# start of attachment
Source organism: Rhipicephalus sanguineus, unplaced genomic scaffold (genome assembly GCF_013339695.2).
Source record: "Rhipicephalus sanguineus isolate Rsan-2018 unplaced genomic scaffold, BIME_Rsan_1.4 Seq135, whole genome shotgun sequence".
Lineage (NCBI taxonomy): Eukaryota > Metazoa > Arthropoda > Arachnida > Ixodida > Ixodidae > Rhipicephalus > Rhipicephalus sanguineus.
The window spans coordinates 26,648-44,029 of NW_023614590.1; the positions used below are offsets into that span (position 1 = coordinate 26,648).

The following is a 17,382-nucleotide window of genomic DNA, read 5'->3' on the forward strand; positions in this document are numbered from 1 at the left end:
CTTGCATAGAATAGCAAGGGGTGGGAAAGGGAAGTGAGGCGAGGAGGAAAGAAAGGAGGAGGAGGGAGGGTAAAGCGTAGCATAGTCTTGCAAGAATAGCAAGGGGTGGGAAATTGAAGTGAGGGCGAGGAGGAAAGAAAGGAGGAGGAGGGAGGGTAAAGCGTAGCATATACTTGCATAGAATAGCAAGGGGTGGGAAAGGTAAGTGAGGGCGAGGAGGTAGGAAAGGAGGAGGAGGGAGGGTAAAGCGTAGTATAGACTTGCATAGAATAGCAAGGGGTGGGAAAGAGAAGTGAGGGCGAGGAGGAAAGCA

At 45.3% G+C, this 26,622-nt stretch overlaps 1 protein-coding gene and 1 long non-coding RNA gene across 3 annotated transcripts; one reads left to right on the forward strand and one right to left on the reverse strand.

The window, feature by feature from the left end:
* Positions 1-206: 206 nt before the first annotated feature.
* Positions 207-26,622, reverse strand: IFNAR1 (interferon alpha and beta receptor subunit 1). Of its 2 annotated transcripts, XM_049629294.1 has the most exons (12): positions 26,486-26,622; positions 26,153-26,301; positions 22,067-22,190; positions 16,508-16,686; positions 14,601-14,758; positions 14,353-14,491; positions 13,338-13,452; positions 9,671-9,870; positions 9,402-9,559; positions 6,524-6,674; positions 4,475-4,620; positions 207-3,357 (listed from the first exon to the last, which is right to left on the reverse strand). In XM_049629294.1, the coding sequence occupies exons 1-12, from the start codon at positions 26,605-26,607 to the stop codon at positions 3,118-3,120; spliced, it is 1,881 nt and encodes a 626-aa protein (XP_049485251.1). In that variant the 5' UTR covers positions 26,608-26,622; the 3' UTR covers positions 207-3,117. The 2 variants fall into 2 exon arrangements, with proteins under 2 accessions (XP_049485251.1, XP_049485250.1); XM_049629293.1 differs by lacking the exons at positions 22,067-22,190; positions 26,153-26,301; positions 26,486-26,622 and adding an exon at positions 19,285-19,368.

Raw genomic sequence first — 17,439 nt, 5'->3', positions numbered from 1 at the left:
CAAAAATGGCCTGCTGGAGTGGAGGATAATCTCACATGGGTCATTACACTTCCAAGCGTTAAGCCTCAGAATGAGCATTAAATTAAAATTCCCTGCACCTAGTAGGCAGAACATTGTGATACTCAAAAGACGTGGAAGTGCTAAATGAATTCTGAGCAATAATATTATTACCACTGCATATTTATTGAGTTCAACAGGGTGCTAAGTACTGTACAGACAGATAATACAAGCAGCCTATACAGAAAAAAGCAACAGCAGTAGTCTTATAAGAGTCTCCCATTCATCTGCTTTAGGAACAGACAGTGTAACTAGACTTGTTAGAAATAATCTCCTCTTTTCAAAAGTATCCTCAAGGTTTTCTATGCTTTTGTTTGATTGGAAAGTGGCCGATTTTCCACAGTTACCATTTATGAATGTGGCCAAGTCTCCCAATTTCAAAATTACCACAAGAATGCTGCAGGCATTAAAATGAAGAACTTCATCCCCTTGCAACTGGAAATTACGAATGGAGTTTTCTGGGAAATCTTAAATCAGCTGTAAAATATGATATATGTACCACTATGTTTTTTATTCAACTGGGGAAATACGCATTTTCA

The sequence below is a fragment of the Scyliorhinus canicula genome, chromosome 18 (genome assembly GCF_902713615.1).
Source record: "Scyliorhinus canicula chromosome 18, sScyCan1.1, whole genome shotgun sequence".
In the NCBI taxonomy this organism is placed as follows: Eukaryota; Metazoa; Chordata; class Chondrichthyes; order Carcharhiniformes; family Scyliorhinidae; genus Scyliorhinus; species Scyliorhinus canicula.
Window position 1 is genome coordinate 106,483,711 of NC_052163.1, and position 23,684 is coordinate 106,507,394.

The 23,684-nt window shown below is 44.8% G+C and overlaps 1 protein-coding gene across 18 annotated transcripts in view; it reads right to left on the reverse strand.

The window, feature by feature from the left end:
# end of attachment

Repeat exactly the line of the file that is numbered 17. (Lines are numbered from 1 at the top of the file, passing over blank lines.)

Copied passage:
The 23,684-nt window shown below is 44.8% G+C and overlaps 1 protein-coding gene across 18 annotated transcripts in view; it reads right to left on the reverse strand.